Life is always changing but some part of the reptilian brain craves consistency, and we are (sometimes unconsciously) creating habits that can have two undesired effects. First, we can become resistant to change as it feels like the uncomfortable enemy forcing us to do something less certain and predictable.
Second, we become less conscious as our subconscious brain takes over and performs on autopilot, so we therefore inject less creativity and inspiration in stale repetitive projects or tasks. Don’t read me wrong here. Process is a valuable and essential part of life, but sometimes it can be inspiring and perspective-shifting to buck the standard and force a conscious decision. All you have to do is change something.
What to Change In Your Personal Workspace
Change your desktop, change your smartphone apps so you don't recognize your home screen.
Change the normal approach to any activity in order to force more conscious decision making.
Move the trash can or put the TV in the closet to force you to think a little differently.
Unsubscribe from your auto renews and email subscriptions.
Move your breakfast cereal or favorite snack location.
Delete your biggest time wasting activity, Sudoku? Candy Crush? Am I scaring you? Don’t worry, you can always intentionally come back to it later.
Delete your browser bookmarks or your usual news source to try a different feed.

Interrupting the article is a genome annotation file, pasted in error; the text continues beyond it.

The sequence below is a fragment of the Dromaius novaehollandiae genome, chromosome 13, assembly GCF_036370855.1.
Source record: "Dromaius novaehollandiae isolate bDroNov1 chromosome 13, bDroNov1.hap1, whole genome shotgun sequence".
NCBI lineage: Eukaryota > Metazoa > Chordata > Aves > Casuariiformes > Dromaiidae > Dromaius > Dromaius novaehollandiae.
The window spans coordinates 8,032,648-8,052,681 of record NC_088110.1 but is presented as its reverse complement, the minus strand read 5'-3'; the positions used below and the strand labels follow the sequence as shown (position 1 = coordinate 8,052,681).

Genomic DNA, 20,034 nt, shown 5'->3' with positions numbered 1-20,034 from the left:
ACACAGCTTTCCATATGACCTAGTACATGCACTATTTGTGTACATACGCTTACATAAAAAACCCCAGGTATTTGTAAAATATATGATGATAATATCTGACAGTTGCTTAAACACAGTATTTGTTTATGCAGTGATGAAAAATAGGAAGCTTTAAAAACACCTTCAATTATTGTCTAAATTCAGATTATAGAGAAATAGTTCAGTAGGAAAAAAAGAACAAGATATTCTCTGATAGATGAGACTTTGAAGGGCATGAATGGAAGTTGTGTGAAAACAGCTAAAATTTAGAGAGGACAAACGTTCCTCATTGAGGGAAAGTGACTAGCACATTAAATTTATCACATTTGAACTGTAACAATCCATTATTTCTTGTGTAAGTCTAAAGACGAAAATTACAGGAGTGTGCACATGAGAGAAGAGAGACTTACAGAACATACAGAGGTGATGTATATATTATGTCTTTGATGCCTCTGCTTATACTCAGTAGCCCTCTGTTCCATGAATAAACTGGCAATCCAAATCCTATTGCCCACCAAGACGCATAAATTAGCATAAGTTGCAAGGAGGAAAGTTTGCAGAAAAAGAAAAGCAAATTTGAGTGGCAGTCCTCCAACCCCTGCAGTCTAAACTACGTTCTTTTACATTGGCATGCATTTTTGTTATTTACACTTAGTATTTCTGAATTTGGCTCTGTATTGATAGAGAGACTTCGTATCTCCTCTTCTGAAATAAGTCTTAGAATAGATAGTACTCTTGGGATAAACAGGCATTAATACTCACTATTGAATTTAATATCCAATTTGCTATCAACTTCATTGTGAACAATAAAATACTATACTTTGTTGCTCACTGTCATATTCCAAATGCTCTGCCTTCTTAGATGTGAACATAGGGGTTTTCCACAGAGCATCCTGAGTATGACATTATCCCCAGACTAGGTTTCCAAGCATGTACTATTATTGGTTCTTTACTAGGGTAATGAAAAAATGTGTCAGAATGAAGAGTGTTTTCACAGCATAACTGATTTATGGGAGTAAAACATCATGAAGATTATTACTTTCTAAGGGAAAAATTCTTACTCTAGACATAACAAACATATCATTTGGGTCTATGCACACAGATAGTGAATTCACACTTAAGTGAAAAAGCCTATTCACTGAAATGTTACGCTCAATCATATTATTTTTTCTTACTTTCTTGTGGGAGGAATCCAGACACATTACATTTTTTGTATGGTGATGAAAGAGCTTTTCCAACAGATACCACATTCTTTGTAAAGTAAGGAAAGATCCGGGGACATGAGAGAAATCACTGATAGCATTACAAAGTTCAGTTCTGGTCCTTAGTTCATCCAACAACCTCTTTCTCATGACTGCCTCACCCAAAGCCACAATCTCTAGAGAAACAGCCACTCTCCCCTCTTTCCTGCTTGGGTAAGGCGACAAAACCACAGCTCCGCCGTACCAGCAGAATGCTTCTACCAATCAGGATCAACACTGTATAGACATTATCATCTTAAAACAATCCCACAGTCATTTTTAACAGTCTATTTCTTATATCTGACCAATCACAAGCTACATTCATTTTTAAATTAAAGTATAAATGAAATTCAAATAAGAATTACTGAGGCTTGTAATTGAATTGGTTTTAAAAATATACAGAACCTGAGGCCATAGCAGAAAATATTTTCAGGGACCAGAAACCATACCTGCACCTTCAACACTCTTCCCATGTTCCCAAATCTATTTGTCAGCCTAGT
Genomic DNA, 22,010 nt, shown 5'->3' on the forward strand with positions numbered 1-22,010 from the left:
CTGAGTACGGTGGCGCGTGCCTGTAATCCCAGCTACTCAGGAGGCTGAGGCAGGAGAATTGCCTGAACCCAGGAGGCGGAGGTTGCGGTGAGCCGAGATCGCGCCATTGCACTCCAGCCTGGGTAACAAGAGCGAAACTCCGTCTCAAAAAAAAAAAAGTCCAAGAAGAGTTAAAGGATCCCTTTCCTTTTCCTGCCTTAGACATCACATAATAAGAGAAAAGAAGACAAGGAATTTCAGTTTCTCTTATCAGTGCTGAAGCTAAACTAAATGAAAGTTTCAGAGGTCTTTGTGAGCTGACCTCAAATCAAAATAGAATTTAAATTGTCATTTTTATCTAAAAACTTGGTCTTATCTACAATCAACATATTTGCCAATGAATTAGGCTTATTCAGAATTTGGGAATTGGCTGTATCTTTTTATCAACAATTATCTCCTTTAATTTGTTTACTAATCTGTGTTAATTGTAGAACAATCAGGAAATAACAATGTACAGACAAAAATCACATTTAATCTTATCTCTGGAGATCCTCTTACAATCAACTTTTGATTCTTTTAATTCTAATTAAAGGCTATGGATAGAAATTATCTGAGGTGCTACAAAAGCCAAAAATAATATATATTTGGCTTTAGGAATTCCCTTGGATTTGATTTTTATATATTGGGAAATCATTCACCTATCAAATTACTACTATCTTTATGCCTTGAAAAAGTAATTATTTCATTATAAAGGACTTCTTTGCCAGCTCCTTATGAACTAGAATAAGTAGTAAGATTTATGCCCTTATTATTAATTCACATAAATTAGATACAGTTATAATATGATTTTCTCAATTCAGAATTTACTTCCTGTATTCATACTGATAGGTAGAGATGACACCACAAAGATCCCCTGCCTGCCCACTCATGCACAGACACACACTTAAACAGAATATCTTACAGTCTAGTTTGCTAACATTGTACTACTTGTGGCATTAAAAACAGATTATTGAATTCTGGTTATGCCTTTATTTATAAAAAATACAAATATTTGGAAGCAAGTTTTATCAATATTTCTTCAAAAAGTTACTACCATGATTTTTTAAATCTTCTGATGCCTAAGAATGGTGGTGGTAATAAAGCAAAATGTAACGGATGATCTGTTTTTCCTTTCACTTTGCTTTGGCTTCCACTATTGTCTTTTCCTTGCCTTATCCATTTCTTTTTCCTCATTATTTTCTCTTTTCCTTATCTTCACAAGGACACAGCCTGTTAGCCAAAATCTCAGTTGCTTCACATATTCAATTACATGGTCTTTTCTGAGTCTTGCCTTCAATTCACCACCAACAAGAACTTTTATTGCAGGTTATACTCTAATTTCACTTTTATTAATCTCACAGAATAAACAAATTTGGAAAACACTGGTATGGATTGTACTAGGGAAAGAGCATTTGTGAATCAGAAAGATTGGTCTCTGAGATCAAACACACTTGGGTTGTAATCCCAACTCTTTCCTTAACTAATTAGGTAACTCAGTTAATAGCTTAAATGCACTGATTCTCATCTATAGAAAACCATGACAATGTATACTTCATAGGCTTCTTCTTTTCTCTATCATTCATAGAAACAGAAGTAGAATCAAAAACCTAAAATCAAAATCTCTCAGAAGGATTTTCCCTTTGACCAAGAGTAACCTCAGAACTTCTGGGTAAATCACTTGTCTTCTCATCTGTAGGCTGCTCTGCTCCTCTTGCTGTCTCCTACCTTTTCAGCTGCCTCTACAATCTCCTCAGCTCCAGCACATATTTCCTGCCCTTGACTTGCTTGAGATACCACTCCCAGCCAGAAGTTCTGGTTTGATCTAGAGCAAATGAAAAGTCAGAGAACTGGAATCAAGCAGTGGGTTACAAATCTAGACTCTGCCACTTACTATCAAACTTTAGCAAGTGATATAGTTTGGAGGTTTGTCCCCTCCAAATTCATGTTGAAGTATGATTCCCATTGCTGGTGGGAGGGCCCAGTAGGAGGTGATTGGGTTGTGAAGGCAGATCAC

Trash your entire desktop and all your open browser tabs. Start clean and fresh. What would you choose to do in a spare five minutes if you have a blank slate staring at you?
Delete all your emails from (OK, maybe archive) your inbox.
Clean up your office for 30 minutes on Friday evening and put everything away.
Change up your weekly or monthly meeting schedule or agenda every quarter
Invite different groups of people to meetings to encourage new input and surprising interactions.
Take a colleague to lunch to learn about his or her department even if it seems to have nothing to do with yours.
Ask a colleague about how they approach leading their department.
Find a reason to compliment someone at your office that you do not report to or that isn’t on your team.
Stop checking writing and responding to email in the morning, maybe checking is OK.
Talk a long slow walk around the building.
Bonus: My editor Mark Garvey suggests: Take a break from social media. Challenge yourself to a week (OK, start with one day) of not signing in to Facebook, Twitter, or your social media of choice.
Still looking for more? Here’s a great read with several more ways to achieve mindfulness at work.
If this list is scaring you? Are you thinking you’ll be less productive or happy or sane? Fear not, you are smart, amazing, and interested in being more mindful or you wouldn’t have read this far. I’m certain you do powerful work when you intentionally set out to do something important. Do not let your default become unconscious and unintentional. Awaken (I remind myself) and connect to others and your own deeper meaning, just below the surface.
If you are not sure what the next intentional act should be, be quiet for a moment. It will come, perhaps not today but soon, and it will be powerful. Be still in new places and see if that stirs something inside you.